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Widow’s Tears Rare Repeat

America's longest and most elusive ice climb, Yosemite's Widow's Tears, sees a rare ascent.

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Yosemites rarely formed Widow's Tears. Photo by Kurt Wedberg.Widow’s Tears, America’s longest continuous ice climb and also one of its most elusive, has had a rare ascent, by Kevin Daniels, Kurt Wedberg and Trevor Anthes, on January 15.

Nearly 1,000 feet high, Widow’s Tears was first climbed by Kevin Worrall and Mark Chapman in the 1970s, and is one of Yosemite’s first waterfalls to dry up, and requires a rare combination of leakage and a cold snap to form. The exact number of ascents is unknown, but likely remains but a few dozen. Ratings for the route vary depending on conditions—it can at times have mixed climbing on rock, but is generally WI 4 to WI 5.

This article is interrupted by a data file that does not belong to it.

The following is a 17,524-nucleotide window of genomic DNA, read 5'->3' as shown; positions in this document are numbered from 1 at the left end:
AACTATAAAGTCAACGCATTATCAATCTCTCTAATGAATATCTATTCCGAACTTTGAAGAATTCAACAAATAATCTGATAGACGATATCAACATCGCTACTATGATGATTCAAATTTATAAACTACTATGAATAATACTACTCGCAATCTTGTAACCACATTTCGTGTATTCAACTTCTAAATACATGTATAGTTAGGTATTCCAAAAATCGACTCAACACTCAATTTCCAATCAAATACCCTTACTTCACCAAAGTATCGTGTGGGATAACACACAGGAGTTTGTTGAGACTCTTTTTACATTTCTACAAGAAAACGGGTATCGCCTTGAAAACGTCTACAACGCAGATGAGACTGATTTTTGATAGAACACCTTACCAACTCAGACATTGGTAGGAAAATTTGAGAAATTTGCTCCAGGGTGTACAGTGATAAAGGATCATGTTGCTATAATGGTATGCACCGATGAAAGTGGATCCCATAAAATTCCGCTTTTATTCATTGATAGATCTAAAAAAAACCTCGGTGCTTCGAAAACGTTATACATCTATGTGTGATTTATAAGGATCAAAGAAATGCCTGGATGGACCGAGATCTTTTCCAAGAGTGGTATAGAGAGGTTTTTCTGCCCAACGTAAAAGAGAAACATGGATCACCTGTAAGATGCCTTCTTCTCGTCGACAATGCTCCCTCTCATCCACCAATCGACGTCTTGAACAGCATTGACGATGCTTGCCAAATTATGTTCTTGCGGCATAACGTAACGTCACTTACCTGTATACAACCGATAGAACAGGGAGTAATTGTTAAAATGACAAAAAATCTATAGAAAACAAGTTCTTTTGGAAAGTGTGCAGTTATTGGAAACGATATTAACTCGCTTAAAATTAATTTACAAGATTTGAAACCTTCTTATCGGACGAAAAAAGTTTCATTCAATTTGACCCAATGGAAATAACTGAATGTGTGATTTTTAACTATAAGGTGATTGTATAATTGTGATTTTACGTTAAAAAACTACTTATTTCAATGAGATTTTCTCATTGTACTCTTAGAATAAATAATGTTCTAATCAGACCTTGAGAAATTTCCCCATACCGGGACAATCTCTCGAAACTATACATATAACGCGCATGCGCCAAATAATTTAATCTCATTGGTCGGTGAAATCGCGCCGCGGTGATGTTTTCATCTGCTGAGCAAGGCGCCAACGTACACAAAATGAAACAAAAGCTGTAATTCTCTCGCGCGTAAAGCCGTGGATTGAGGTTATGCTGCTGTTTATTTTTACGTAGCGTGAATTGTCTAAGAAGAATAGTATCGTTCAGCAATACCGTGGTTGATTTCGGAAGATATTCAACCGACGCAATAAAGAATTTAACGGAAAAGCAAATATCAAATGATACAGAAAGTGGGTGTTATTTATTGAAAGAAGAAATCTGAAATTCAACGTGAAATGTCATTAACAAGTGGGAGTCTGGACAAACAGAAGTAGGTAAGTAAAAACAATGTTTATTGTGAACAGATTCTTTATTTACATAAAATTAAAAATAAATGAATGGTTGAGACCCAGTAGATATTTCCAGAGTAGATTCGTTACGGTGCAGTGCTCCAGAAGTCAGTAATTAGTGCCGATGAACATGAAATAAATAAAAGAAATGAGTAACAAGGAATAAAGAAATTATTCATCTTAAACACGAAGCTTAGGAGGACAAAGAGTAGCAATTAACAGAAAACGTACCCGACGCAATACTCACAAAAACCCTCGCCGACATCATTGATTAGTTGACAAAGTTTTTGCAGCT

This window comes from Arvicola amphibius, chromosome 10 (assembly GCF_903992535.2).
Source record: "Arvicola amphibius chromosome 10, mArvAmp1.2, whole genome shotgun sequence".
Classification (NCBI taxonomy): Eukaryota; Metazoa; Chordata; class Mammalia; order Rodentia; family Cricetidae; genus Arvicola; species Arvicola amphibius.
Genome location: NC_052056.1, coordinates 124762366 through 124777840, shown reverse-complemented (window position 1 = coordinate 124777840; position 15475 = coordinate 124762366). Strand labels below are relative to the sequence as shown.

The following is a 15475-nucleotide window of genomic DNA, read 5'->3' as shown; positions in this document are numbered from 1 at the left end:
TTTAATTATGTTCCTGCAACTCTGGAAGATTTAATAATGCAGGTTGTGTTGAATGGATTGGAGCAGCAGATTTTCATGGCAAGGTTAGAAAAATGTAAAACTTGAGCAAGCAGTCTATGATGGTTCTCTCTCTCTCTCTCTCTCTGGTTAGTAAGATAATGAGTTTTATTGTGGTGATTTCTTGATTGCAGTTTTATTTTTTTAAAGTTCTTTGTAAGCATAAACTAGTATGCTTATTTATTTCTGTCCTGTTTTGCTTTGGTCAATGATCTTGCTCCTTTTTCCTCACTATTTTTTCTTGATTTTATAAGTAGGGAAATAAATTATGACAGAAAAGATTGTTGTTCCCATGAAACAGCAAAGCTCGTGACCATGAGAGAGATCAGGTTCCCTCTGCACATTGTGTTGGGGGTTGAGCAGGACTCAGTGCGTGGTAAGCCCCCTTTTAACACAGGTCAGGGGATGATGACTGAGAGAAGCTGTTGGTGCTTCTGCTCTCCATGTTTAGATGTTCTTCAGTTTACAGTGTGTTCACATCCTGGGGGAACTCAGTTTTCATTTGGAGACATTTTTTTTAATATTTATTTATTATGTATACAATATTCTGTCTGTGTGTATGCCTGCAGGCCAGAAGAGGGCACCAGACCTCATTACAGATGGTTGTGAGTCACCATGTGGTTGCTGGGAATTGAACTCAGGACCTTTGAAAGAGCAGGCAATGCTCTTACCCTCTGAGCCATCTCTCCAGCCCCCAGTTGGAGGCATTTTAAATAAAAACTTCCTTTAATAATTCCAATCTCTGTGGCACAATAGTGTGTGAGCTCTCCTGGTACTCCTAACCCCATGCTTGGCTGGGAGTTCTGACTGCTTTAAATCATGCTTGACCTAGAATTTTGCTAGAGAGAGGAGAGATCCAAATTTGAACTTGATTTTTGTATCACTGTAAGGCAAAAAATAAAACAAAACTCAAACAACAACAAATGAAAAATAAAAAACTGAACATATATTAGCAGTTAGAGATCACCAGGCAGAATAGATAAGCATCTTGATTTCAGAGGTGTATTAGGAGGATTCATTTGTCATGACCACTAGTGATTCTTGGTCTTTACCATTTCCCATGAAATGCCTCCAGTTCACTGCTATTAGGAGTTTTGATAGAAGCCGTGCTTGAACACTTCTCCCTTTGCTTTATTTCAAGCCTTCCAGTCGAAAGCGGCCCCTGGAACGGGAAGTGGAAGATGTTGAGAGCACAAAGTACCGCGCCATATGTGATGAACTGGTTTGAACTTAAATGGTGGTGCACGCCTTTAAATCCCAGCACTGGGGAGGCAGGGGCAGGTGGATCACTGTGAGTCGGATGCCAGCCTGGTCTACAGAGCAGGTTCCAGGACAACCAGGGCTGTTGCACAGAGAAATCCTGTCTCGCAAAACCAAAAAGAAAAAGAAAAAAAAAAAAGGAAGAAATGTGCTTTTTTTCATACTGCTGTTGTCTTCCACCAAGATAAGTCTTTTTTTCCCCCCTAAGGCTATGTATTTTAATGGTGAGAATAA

Daniels belays on pitch 6. Photo by Kurt Wedberg.On Tuesday, Daniels, Wedberg and Anthes, having heard that the route was in, arrived at the base of Widow’s Tears by headlamp. Cruisng up the lower slabby pitches, the team found good ice and arrived at the fifth pitch, a steep, sustained section led by Daniels. Two more pitches of steep but uneventful ice saw the psyched trio on top, high-fiving to a stunning view of El Capitan in alpenglow.

Daniels on the crux 5th pitch. Photo by Kurt Wedberg.

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